Voices in Focus: Monument Controversy Draws Attention to Comfort Women’s Ordeal

In our perusal of the ethnic and community press today, we came across two follow-ups on the Palisades Park Comfort Women monument; a report on Irish-American soccer fans; and a piece on a young Latino activist-turned-politician.

Students from the Omega United Methodist Church visited the Comfort Women monument in Palisades Park, N.J. (Photo via the Korea Daily)

* The controversy over a small monument in Palisades Park, N.J. that commemorates the Asian women who were forced into sexual slavery by Japan’s army during World War II seems to have galvanized a new drive to remember the “Comfort Women” and their ordeal. A Japanese government effort to remove the monument, which they argue offers a misleading version of the history, has infuriated Koreans.

The Korea Daily ran a story about a Korean church youth group’s visit to the Palisades Park monument. And Women’s eNews ran a column by Rochelle G. Saidel, who draws a connection between the New Jersey monument and efforts by Bosnian women to place a plaque at the site of their repeated wartime rapes, as depicted in the PBS documentary “I Came to Testify.”

The film portrays a groundbreaking 2001 trial at the International Criminal Court in The Hague in the Netherlands, at which rape victims from Foca, Bosnia, testified. For the first time in history, three perpetrators were convicted of rape as a crime against humanity.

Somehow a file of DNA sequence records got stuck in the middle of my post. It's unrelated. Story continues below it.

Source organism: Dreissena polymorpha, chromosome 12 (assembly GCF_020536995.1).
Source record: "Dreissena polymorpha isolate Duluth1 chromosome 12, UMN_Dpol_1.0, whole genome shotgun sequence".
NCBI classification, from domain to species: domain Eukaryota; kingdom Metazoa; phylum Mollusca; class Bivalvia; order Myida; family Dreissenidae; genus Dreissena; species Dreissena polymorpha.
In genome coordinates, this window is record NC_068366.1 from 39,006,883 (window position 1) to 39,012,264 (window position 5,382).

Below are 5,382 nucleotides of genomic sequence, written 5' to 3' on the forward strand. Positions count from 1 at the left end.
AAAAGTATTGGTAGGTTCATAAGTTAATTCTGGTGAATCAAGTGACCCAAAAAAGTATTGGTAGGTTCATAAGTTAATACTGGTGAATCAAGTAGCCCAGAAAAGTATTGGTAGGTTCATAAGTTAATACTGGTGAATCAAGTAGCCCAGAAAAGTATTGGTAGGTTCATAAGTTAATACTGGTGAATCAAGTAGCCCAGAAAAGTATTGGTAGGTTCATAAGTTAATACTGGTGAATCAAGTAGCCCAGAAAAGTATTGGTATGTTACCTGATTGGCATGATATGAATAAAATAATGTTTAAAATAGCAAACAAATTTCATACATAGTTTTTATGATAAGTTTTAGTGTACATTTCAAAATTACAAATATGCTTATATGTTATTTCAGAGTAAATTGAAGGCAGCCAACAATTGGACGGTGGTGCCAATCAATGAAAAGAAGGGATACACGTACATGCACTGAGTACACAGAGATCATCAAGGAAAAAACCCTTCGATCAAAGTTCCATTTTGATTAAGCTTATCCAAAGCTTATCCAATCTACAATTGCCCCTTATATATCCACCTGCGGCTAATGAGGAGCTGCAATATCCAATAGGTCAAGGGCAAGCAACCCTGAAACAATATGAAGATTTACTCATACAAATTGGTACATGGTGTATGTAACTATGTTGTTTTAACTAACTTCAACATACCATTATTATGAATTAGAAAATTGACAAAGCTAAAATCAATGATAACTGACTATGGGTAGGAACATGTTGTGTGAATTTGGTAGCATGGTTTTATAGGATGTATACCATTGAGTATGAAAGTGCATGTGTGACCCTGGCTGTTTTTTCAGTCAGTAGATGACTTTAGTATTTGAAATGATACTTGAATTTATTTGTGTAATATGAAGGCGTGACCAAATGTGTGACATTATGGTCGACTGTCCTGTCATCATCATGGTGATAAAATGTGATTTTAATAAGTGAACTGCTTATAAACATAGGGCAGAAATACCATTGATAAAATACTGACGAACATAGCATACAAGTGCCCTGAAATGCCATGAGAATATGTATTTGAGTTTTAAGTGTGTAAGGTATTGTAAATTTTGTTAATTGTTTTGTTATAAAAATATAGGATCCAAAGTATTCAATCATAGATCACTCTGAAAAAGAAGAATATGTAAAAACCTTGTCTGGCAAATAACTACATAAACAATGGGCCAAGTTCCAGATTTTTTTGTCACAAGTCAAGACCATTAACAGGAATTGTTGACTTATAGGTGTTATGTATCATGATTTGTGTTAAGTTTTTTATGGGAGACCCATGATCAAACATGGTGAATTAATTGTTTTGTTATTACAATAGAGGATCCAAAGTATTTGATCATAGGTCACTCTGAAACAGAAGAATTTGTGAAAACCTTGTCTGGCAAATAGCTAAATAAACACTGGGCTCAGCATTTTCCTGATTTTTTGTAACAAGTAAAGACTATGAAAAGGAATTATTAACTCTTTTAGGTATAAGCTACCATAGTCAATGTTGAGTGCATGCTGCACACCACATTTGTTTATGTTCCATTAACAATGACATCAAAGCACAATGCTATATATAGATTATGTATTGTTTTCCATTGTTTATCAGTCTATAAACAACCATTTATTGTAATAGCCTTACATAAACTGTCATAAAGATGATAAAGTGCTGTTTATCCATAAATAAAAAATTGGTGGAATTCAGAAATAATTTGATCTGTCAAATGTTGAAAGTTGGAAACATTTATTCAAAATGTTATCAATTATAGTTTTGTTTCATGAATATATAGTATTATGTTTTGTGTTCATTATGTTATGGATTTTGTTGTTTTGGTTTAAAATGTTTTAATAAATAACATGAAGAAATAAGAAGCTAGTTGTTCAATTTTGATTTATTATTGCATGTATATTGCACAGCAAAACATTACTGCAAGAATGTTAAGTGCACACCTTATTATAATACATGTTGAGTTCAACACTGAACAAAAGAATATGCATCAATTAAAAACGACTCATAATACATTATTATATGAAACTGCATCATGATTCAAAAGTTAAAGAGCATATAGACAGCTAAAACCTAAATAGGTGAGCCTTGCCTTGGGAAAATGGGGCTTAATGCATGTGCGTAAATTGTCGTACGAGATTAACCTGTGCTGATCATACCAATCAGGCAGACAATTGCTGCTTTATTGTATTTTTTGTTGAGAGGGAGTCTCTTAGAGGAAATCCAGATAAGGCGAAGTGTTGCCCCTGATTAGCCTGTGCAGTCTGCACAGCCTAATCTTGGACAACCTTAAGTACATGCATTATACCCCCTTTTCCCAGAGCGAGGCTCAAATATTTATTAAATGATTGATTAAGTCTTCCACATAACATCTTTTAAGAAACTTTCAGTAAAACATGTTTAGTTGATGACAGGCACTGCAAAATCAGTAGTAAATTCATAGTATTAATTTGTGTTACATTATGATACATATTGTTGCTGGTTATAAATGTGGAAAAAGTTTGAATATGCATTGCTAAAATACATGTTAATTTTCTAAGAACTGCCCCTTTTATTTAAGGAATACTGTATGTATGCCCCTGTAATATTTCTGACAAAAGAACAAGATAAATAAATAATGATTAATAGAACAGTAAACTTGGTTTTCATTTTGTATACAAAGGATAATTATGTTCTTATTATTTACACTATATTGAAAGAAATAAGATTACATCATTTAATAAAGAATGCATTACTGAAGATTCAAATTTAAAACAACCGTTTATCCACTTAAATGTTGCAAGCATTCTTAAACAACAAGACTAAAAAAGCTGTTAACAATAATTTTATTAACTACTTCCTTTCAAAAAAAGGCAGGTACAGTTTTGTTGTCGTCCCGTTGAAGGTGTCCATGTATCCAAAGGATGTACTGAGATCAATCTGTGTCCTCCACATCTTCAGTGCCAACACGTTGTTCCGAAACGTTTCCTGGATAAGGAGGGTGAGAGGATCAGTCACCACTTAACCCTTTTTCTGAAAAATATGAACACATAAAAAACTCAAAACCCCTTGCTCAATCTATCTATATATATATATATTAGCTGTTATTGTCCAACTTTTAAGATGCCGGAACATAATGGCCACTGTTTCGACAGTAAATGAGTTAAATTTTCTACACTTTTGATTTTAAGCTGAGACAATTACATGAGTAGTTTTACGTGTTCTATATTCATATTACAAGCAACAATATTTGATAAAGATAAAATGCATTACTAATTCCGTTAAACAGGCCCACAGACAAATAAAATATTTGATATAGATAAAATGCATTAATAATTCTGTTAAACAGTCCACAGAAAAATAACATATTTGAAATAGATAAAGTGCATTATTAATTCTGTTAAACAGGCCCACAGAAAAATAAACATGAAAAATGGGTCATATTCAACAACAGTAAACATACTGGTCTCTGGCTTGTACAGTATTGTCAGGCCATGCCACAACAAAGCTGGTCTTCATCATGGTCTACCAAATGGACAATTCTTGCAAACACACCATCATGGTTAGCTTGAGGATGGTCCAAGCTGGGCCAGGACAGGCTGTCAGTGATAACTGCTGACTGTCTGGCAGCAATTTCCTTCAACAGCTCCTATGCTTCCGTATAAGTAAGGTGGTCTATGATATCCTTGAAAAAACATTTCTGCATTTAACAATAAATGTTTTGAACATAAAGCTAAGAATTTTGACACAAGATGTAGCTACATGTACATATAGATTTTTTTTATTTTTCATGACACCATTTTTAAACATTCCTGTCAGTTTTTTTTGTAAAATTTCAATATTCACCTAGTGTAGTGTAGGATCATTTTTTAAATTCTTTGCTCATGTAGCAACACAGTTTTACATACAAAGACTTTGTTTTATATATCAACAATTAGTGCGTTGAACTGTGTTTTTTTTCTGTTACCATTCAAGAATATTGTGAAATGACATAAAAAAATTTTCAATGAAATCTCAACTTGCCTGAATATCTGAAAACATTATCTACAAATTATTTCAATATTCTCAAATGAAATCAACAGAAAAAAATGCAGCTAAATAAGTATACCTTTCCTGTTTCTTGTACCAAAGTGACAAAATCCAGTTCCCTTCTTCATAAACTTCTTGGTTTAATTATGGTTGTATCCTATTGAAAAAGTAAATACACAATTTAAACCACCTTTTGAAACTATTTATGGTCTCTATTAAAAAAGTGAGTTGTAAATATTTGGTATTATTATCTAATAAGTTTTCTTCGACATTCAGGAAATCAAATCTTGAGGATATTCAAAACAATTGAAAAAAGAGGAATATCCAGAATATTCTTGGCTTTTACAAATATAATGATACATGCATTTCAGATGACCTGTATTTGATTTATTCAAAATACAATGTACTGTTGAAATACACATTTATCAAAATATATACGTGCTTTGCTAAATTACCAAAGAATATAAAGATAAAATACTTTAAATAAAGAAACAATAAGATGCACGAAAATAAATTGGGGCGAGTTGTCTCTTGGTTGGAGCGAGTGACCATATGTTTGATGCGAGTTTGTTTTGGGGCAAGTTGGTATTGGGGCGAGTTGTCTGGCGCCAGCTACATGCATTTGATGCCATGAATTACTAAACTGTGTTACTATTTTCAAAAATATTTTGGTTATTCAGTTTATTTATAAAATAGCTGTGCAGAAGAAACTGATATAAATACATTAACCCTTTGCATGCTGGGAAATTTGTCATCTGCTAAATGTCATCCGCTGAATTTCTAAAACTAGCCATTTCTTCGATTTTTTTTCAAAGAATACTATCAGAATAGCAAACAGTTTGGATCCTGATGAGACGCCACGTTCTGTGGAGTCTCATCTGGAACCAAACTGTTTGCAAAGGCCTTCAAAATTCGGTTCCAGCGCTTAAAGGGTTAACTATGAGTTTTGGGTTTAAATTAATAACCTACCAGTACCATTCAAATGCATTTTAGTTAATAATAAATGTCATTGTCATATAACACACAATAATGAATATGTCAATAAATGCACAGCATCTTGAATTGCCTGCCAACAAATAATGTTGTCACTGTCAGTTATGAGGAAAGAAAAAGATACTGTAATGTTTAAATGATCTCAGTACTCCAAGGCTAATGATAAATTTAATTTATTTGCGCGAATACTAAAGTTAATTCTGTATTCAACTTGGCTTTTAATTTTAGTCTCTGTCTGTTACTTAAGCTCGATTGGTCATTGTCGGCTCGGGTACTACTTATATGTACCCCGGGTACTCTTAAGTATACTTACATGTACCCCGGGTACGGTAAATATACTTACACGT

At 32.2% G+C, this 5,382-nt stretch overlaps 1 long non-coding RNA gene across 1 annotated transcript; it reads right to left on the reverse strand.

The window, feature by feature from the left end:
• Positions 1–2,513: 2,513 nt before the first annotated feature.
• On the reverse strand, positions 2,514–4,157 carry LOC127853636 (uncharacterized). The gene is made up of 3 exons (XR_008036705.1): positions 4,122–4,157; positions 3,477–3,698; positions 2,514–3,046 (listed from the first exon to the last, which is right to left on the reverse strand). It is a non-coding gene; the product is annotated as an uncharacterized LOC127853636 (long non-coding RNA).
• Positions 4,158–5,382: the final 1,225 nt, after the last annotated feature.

In one part of the film, some of the victims returned to their hometown after the war and tried to place a plaque at the site of their repeated rapes. They were met by a violent crowd and a large cordon of policemen, all of whom prevented them from accomplishing their mission.

These brave Bosnian women were making an effort to mark the site where the crimes against them had been committed. In the case of the comfort women, the memorial is a small plaque far from the scene of the crime.

For me, the violent scene in Bosnia and the diplomatic tensions on the outskirts of New York City are about the same thing. In both cases, these women were once considered by their enemies as less than human, or “untermenschen,” the word used by the Nazis in similar circumstances during the Holocaust. In these cases and others, the history of women’s sexual violation in war is being suppressed, rejected and denied.

The New York-based Conor Doyle is traveling to the European Championships in Poland and Ukraine via his native Dublin and Hamburg in Germany. (Photo via Irish Echo)

* The Irish Echo reported that Irish an Irish-American soccer fans are flying over to support the Irish team in the European soccer championship EURO 2012 in Poland and Ukraine, which starts on Friday (just as Polish-American fans are for their homeland’s team).

“I want to experience the elation of Ireland scoring a goal in a major championship,” said [Conor] Doyle, a Dubliner who has lived in Manhattan since 2006.  “I have to sample that once in my life – that’s going to be such a buzz.”

“I don’t know when there’ll be another chance,” said Brian O’Connor, an estimator with J.T. Magen, who lives in Brooklyn with his wife and two small children.

* And lastly, El Diario La Prensa ran a piece on the young activist Jesus Gonzalez, 27, who last week announced his candidacy for City Council. He will run for the seat vacated by Erik Dilan, is trying to unseat Congresswoman Nydia Velazquez. Gonzalez is likely to be endorsed by Velazquez, El Diario reported, as well as the immigrant advocacy group Make the Road New York, which he is affiliated with.

Among his campaign promises, Gonzalez said he had three priorities: getting the police to reform the practice of stop-and-frisk, ensuring that local schools receive adequate resources to perform as expected, and supporting affordable housing initiatives to ensure diversity in Bushwick, without displacing the area’s less fortunate residents.

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